EPA's Role in Domestic Preparedness

The terrorist attacks of 11 September 2001 and the anthrax attacks following shortly thereafter led to a significant expansion of the role played by the Environmental Protection Agency (EPA) in the prevention of, response to, and recovery from not only such attacks but also from natural disasters and other emergencies – especially chemical, biological, radiological, and nuclear (CBRN) incidents. To meet this expanded mission, EPA developed additional expertise in the area of CBRN research, response, and remediation through creation of what has become the CBRN Consequence Management and Advisory Team (CMAT) and the National Homeland Security Research Center (NHSRC).

The focus of both CMAT and NHSRC is to identify and close existing gaps involving key high-consequence/low-likelihood CBRN incidents. CMAT leads EPA’s consequence management preparedness and response activities, which include environmental characterization, decontamination, clearance, and waste management efforts following CBRN incidents.

CMAT also is dedicated to providing 24/7 scientific and technical expertise to other agencies and organizations. NHSRC’s scientists and engineers play a leading role in the development of innovative products and tools that result in numerous improvements in EPA’s overall ability to respond to all phases of CBRN consequence-management activities.

Specialized Radiological and Water Expertise

EPA has several other highly specialized groups, including the Radiological Emergency Response Team (RERT). RERT provides advice and assistance related to: sample collection and monitoring; lab analyses; decontamination; site cleanup operations; waste treatment, storage, and disposal; data assessment and management; and risk communications. EPA also manages the nationwide RadNet system, which monitors the nation’s air, drinking water, precipitation, and pasteurized milk on an ongoing basis to determine various baseline levels of radiation in the environment. RadNet has more than 120 stationary radiation air monitors in 48 states. Another 40 portable air monitors can be deployed anywhere within the country, as and when needed. The stationary monitors transmit near-real-time measurements of beta and gamma radiation 24 hours a day, seven days a week. RadNet has tracked radiation not only from atmospheric nuclear weapons tests but also from the 1986 Chernobyl (Ukraine) nuclear accident and the 2011 earthquake/tsunami/radiation disaster in the Fukushima area of Japan.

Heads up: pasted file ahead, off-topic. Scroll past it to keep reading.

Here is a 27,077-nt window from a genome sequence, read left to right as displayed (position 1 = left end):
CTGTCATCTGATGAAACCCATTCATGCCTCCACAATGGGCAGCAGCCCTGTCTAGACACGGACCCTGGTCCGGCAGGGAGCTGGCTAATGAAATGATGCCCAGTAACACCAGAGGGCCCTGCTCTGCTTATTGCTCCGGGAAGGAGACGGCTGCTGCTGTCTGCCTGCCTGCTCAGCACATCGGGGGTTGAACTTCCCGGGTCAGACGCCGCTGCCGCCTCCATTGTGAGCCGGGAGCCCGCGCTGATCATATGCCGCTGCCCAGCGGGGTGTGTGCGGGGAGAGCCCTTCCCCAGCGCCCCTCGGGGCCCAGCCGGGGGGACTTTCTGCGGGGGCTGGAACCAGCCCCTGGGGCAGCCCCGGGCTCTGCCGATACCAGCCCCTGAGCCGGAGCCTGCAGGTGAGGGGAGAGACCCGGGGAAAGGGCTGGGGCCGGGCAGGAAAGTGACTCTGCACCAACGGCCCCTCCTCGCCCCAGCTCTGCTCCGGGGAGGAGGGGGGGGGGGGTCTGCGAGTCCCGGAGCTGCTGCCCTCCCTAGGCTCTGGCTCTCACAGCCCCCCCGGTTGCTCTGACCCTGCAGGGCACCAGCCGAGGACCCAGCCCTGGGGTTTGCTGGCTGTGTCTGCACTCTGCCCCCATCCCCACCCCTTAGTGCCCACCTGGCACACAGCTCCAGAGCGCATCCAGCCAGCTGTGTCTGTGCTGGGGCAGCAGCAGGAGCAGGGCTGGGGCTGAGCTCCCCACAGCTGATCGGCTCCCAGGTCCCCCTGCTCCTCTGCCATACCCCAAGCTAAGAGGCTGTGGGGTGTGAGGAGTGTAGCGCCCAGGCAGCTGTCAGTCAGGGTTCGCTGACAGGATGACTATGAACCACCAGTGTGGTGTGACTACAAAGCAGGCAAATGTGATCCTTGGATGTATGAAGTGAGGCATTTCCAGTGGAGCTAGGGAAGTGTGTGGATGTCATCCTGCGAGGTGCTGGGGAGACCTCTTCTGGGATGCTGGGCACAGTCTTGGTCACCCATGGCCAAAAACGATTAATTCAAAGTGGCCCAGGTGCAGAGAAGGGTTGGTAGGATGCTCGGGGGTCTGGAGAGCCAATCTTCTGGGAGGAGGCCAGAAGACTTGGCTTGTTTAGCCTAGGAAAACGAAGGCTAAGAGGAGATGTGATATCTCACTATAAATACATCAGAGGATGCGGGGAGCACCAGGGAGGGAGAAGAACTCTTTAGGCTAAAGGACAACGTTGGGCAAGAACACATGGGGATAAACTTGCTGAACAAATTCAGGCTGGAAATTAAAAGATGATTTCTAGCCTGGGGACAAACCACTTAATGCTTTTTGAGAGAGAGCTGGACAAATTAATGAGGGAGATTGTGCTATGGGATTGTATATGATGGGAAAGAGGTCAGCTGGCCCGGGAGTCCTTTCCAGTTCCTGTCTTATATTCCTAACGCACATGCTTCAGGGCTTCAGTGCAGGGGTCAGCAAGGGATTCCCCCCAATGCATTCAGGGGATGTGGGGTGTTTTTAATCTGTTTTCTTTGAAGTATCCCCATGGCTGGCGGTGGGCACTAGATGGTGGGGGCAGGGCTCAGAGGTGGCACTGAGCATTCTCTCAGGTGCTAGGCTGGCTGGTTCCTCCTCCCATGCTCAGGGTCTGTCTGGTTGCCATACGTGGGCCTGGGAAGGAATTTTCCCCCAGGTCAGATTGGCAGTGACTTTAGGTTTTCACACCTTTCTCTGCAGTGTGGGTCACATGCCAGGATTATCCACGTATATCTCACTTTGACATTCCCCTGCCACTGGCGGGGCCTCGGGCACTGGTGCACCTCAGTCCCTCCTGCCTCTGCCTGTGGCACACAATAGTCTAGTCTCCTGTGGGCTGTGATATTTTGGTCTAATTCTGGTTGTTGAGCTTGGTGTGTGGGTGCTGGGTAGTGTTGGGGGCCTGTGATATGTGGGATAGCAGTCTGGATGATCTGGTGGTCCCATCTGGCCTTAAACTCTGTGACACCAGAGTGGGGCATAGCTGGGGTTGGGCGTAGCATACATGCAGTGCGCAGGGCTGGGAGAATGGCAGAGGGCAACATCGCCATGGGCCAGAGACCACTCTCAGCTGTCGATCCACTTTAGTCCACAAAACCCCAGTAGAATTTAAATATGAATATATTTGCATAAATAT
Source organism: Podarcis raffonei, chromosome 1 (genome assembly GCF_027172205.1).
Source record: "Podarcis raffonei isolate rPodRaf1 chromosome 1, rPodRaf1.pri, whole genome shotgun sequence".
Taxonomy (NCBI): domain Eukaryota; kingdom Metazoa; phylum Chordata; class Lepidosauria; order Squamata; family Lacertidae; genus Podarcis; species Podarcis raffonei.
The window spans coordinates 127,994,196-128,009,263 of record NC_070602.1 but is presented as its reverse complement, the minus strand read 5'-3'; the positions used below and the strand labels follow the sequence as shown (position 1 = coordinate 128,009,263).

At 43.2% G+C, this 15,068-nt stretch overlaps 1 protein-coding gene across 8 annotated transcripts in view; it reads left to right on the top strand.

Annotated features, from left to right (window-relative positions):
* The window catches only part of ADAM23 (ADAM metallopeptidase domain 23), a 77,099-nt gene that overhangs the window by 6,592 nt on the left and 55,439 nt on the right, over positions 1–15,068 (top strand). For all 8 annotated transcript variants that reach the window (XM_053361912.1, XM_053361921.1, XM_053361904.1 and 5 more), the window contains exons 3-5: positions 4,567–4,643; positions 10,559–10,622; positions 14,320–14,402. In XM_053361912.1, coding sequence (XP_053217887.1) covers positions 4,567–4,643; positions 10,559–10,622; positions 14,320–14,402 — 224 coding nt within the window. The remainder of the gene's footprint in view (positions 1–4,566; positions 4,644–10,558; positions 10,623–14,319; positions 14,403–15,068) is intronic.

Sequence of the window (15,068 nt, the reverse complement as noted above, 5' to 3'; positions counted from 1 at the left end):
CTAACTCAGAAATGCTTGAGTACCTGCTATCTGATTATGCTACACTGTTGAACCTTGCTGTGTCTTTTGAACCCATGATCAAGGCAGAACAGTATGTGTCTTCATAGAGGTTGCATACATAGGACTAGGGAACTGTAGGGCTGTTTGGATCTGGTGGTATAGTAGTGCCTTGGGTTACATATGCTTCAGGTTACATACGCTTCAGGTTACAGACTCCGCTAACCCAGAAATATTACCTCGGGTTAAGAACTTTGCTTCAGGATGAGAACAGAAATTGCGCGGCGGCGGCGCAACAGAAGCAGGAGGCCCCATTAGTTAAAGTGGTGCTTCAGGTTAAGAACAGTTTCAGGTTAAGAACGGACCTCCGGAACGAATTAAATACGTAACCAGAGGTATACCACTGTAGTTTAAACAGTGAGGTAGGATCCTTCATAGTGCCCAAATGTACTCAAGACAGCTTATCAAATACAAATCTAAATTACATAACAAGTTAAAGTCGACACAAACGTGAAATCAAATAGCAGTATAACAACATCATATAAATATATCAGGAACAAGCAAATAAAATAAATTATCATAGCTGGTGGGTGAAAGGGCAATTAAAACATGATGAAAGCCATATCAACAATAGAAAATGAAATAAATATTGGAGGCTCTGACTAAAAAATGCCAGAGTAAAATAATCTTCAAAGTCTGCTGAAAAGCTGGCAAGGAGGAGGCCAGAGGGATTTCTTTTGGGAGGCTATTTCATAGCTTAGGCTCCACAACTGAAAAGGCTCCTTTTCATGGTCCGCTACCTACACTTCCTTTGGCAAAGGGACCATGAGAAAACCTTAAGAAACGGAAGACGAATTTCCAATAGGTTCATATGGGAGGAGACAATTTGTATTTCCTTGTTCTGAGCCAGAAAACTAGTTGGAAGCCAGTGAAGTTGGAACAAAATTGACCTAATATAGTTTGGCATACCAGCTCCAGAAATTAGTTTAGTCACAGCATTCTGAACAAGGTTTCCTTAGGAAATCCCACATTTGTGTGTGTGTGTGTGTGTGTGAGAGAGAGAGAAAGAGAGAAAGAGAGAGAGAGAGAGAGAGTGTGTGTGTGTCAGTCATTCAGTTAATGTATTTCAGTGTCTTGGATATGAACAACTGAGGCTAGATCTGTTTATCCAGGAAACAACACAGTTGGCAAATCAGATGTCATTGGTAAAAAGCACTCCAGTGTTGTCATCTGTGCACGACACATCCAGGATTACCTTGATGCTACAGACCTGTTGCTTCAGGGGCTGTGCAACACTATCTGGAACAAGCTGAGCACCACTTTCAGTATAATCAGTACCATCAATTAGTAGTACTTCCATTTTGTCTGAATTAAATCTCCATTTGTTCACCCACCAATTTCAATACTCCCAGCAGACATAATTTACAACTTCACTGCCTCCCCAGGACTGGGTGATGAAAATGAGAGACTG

EPA’s Regional Water Teams maintain limited capabilities to support emergency response efforts involving drinking water and wastewater utilities. One such effort, for example, involves the deployment of technical specialists at the regional response coordination centers (RRCCs), Joint Field Offices (JFOs), state emergency operations centers (EOCs), and/or other coordination centers.

Airborne Spectral Photometric Environmental Collection Technology (ASPECT)

EPA also is focusing greater attention on use of the remote sensing technology needed to detect and characterize radiological incidents. Remote sensing not only helps to minimize the potential harm to responding personnel but also optimizes use of the resources required to cope with such incidents. EPA’s Airborne Spectral Photometric Environmental Collection Technology (ASPECT) program exemplifies the agency’s philosophy by using an airborne sensor suite, which can be deployed within one hour of notification, to provide near real-time chemical, radiological, and situational data. The ASPECT program’s standoff chemical and radiological detection capabilities, complemented by infrared and photographic imagery, can be made quickly available to assist local, national, and international agencies supporting the responses to hazardous-substance and/or radiological incidents.